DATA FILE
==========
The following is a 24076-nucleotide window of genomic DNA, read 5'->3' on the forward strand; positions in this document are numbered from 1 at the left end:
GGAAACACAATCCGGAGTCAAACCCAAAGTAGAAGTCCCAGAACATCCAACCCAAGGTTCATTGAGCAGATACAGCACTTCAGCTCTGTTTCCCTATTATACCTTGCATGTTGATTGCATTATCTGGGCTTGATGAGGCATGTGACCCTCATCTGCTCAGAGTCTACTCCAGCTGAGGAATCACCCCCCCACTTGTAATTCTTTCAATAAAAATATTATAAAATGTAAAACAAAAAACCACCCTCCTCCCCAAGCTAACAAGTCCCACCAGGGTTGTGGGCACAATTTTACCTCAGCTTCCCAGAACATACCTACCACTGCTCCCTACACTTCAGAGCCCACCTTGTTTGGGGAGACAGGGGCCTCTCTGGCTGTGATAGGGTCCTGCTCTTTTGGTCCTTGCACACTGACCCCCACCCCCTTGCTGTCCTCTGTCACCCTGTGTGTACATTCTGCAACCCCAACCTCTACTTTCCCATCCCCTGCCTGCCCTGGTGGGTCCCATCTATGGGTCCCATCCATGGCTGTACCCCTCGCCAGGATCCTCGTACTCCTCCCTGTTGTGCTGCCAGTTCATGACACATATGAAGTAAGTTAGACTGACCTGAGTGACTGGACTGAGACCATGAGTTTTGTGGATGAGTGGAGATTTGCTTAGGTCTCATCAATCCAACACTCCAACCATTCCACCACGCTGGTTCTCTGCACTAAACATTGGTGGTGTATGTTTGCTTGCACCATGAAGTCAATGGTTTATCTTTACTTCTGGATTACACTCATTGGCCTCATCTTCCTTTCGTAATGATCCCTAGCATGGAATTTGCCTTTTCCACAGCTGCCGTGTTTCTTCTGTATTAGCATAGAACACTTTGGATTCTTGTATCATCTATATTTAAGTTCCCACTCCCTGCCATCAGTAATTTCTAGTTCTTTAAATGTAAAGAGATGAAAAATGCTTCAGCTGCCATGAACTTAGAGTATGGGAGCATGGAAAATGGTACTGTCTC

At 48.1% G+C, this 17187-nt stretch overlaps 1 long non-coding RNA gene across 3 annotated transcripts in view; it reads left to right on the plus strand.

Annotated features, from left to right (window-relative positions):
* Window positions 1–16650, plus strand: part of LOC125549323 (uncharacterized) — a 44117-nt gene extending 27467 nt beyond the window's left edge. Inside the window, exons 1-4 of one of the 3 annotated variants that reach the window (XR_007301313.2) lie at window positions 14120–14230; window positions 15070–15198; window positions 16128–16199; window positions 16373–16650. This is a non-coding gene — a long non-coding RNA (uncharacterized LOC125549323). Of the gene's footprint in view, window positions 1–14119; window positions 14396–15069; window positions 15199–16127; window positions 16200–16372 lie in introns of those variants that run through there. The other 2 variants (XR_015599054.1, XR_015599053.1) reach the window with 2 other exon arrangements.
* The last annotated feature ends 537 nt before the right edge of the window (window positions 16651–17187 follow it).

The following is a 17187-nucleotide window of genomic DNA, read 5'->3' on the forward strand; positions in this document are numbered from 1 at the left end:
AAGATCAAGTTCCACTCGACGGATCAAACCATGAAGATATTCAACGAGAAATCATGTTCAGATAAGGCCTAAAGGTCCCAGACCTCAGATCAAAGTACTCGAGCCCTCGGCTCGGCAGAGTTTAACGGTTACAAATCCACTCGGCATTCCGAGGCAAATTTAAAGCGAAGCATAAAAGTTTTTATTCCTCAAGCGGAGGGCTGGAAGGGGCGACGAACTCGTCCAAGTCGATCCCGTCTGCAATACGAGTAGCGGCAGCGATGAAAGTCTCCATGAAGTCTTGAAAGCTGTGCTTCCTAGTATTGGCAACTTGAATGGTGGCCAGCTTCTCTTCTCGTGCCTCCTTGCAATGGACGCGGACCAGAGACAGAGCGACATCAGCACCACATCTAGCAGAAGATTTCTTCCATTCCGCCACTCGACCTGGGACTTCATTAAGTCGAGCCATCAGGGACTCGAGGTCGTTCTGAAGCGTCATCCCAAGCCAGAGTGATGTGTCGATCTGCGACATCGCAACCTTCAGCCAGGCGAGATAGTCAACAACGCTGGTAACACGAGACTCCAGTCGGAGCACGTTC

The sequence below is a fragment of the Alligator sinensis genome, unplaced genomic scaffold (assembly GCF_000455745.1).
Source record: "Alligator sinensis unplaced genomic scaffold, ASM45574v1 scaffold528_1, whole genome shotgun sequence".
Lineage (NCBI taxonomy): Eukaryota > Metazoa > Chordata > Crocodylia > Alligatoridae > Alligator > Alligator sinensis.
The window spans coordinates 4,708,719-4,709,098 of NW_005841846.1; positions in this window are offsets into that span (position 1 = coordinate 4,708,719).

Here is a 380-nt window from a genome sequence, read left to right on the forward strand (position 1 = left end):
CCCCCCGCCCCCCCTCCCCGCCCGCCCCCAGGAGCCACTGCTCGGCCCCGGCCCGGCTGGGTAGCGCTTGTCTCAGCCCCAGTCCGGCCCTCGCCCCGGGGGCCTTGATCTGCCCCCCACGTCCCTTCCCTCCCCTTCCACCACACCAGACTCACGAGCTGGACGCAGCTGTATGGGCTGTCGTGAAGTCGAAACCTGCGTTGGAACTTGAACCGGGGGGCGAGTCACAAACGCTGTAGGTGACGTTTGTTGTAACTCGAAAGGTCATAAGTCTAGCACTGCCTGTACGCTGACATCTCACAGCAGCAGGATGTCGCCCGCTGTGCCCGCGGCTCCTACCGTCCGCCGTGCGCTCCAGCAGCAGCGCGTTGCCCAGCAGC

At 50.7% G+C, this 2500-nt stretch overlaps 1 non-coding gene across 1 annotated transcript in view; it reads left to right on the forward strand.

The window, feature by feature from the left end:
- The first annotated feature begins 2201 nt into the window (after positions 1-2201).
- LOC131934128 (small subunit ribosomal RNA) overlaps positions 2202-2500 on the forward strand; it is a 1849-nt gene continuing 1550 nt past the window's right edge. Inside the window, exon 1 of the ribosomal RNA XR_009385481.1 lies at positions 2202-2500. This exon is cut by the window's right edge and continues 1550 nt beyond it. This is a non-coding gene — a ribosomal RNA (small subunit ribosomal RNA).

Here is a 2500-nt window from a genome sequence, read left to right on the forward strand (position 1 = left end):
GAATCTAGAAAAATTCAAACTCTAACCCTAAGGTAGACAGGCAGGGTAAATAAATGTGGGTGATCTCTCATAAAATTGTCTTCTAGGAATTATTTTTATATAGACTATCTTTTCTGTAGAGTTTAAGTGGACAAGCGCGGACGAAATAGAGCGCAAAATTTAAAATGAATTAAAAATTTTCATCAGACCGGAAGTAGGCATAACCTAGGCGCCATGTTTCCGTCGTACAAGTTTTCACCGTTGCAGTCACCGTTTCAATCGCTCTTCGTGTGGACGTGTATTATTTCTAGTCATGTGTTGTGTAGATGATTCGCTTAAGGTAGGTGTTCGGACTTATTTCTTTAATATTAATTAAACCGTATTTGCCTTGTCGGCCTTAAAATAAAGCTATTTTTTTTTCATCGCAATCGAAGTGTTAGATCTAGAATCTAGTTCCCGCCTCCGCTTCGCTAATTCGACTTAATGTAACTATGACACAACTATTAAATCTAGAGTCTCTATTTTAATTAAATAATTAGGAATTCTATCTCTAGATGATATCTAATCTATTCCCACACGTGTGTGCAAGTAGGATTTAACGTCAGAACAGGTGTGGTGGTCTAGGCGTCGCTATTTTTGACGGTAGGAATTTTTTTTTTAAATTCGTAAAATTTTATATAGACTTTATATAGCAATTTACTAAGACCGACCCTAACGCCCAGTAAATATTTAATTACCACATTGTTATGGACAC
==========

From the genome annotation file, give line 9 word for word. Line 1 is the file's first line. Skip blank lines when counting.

The sequence below is a fragment of the Alligator sinensis genome, unplaced genomic scaffold (assembly GCF_000455745.1).